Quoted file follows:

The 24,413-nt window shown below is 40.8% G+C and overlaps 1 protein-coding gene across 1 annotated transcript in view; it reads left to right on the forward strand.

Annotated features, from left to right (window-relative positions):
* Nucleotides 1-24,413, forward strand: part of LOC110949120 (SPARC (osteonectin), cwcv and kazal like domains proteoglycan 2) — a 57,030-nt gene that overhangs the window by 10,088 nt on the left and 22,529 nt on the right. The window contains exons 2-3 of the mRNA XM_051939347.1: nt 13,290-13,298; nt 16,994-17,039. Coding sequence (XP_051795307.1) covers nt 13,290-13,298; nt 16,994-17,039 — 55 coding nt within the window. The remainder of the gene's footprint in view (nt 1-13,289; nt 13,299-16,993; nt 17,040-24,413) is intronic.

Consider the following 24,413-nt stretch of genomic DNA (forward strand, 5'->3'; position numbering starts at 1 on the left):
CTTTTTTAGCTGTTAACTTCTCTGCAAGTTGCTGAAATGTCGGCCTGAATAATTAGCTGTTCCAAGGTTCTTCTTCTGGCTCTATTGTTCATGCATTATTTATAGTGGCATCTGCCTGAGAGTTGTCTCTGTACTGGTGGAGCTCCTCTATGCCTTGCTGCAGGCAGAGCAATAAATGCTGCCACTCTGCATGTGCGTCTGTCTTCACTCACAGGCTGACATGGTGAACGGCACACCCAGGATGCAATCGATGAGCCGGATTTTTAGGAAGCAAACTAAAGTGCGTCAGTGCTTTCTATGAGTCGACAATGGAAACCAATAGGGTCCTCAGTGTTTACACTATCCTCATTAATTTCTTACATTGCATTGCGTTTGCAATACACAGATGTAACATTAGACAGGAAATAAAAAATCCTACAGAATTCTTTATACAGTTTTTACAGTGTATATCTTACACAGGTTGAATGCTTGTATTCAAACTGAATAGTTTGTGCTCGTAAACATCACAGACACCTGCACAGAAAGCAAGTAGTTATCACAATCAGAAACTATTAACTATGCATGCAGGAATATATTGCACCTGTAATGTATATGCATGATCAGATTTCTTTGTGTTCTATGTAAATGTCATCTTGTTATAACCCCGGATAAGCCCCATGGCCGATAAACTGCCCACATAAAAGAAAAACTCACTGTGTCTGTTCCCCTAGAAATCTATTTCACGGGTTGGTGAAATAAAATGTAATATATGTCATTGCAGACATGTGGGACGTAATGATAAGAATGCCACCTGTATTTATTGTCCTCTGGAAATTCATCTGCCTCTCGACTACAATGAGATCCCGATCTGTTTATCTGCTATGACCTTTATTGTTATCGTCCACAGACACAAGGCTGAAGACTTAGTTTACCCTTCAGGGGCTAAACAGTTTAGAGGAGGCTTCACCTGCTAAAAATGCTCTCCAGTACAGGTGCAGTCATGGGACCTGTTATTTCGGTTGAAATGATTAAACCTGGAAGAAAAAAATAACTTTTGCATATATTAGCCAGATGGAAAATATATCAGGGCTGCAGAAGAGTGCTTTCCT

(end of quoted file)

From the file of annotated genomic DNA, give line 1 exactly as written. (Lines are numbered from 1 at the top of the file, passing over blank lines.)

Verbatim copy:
The 24,413-nt window shown below is 40.8% G+C and overlaps 1 protein-coding gene across 1 annotated transcript in view; it reads left to right on the forward strand.